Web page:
SVCC working to train future linemen

Published 11:12 am Tuesday, January 31, 2017

By Julia McCann
Special to The Farmville Herald

As an experienced workforce retires, the Power Line Worker Training School at Southside Virginia Community College (SVCC) is working to address the need for trained labor.

According to Keith Harkins, vice president for workforce and continuing education at SVCC, the program stemmed out of a town hall meeting at SVCC’s Keysville campus during which the CEOs of Southside Electric Cooperative and Mecklenburg Electric Cooperative stressed the need for qualified line worker candidates.

The program, which began in May, has already graduated 48 students in three cohorts. Of the first two cohorts, 29 of 30 graduates have full-time jobs in the industry. The school does not have employment data on the most recently graduated class of 18 students.

“Students completing the SVCC program generally enter into their company’s apprenticeship program,” said Harkins.

“I entered the lineman program because I was in search of a demanding but … rewarding career,” said Walker Sanderson, a recent graduate of the lineman program who lives in Cumberland County. “I grew up on a farm and have always been faced with hard work. I have always loved working outdoors.”

Josh Duggan

Josh Duggan


Walker Sanderson

“It beats sitting-behind-a-desk repetitiveness,” said Josh Duggan, another recent program graduate, who lives in Prince Edward County. “I like not knowing what I will be doing; there is always something different.”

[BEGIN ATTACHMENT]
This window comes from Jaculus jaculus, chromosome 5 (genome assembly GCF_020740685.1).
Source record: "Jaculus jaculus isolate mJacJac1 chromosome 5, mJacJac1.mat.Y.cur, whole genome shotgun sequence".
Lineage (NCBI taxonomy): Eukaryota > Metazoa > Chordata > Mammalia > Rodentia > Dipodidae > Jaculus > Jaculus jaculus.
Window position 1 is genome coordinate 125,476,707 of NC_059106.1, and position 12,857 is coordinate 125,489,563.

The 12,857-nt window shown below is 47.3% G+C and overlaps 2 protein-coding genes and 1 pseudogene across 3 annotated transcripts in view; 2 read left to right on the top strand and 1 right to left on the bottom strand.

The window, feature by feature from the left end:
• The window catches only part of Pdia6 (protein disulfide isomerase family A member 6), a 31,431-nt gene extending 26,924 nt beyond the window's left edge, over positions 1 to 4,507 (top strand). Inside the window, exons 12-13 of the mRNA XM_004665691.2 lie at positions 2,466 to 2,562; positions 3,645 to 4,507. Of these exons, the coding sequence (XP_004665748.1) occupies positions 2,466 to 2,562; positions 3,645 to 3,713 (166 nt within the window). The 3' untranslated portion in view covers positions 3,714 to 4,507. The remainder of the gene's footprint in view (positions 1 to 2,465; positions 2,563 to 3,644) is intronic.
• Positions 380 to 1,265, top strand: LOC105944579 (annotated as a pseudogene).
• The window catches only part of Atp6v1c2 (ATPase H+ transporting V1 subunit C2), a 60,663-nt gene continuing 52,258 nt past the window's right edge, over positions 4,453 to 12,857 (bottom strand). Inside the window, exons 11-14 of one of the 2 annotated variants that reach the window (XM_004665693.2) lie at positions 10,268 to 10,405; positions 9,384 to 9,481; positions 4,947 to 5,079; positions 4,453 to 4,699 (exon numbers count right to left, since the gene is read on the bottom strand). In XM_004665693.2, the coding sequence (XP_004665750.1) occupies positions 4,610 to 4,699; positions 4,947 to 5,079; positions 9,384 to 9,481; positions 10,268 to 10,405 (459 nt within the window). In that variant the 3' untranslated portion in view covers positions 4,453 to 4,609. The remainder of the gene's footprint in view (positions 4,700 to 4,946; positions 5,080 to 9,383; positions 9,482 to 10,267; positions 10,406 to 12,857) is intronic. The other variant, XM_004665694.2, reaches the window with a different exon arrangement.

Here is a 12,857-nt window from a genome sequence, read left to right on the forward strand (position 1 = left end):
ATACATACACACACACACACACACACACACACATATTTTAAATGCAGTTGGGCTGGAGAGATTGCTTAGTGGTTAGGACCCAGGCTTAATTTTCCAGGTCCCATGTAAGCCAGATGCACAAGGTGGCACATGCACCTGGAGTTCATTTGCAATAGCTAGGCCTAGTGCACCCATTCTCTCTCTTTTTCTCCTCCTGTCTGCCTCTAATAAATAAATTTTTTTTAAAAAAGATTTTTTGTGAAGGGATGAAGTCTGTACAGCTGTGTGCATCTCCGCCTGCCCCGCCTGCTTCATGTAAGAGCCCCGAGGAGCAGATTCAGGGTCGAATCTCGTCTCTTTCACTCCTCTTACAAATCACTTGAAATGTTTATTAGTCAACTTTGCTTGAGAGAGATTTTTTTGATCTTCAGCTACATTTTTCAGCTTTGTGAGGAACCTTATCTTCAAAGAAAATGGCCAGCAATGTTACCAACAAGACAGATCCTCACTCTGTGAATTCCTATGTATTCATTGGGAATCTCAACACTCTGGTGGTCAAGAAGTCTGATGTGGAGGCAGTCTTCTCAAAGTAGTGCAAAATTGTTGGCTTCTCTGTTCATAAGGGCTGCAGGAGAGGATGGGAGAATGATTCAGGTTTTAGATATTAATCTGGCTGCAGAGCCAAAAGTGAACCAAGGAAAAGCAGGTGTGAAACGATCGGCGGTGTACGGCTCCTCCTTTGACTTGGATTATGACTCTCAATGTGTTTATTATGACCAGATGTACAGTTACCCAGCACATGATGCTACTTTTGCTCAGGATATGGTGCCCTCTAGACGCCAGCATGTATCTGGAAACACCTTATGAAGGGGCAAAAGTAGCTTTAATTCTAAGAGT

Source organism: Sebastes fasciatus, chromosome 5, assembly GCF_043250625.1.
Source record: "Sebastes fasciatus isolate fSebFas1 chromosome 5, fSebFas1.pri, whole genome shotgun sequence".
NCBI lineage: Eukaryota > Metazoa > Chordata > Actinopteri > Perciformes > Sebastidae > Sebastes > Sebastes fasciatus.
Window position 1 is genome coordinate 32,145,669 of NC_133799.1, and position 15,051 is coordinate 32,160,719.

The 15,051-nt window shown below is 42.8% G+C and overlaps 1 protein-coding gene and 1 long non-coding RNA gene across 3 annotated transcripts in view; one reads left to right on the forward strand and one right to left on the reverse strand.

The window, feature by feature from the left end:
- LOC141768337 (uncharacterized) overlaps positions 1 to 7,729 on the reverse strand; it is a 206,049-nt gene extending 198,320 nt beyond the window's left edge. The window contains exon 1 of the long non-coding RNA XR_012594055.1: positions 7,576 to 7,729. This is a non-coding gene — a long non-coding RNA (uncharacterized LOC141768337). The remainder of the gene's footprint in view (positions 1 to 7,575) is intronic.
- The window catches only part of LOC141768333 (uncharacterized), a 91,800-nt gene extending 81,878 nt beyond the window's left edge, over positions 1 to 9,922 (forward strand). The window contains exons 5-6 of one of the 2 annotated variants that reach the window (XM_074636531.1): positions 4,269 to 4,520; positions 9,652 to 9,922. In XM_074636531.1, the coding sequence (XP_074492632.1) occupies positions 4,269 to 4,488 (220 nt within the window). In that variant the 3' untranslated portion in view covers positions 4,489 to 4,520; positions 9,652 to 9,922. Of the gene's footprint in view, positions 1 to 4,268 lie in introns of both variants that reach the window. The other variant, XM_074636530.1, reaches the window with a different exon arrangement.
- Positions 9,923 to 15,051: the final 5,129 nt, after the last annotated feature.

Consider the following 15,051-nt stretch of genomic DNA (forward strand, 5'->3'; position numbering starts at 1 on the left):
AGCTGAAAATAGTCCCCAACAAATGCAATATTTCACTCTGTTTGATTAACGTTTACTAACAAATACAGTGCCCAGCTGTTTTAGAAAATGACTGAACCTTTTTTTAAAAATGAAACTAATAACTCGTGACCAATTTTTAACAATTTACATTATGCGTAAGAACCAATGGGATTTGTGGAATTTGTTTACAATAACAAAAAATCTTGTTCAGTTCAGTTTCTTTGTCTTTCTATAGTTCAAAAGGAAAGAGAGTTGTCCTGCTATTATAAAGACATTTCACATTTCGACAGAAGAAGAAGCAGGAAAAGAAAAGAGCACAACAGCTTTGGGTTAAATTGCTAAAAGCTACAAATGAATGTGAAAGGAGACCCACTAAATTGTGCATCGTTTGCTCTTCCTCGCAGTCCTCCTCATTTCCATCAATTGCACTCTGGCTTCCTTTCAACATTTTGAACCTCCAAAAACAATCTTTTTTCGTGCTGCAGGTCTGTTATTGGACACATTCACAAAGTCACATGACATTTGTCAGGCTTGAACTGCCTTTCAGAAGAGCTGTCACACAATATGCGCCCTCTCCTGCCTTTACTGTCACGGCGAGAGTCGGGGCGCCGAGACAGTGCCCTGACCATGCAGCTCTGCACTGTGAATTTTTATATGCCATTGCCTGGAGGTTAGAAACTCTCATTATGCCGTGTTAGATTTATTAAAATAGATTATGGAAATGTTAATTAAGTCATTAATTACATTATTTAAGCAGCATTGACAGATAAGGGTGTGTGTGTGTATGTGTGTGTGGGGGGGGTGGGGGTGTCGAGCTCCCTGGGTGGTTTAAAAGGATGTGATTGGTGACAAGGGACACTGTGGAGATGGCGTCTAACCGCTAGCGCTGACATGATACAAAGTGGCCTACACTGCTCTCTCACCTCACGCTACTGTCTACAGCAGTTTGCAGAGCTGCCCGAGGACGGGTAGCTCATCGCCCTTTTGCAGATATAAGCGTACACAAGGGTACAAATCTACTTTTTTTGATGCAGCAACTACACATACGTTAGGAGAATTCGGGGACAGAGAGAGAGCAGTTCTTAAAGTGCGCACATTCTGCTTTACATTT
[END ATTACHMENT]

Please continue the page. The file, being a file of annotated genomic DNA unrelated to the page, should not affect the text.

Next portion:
The program offers hands-on training in climbing techniques, electrical theory, aerial framing, rigging, operating utility service equipment, commercial driver’s license (CDL) and safety, according to SVCC. The school’s website stresses safety as a key component to the program.

“In this line of work, you only get to make one mistake, and it can be your last,” said Sanderson. “You always have to be aware of what you are doing as well as others.”

When asked about the program tuition, currently listed on the program’s website as “$9,950, due in full 30 days prior to the start of each class,” Sanderson said “the cost is definitely fair and they are very helpful with making sure you register for all the grants and scholarships possible.”

The school is in the process of making improvements to the program.

“We recognized early on the long-term success of this program would rely on our ability to provide quality accommodations at a reasonable cost for our students,” said Harkins.

The Power Line Worker Training School is located at the SVCC Occupational Technical Center at Blackstone’s Pickett Park, site of the former U.S. Army base, Fort Pickett. As a solution to the shortage of affordable student housing, SVCC teamed up with Nottoway County, which provided project management and financial assistance to remodel a county-owned building in Pickett Park.

“This unique partnership provides our students in the Power Line Worker program, Diesel Repair program, CDL program and the Automotive Repair program, all located at the SVCC Occupational and Technical Center, access to housing for $14 per night,” said Harkins.

“This class was a great way to get a look into what being a lineman is all about and if that is a career you would want to pursue,” said Sanderson.

The next power line worker program, which runs from Feb. 27-May 5, is full. The next sessions are scheduled for June 19-Aug. 30 and Sept. 12-Nov. 21.

To learn more about the SVCC Power Line Worker Training School, visit or contact Susan Early at (434) 292-3101 or email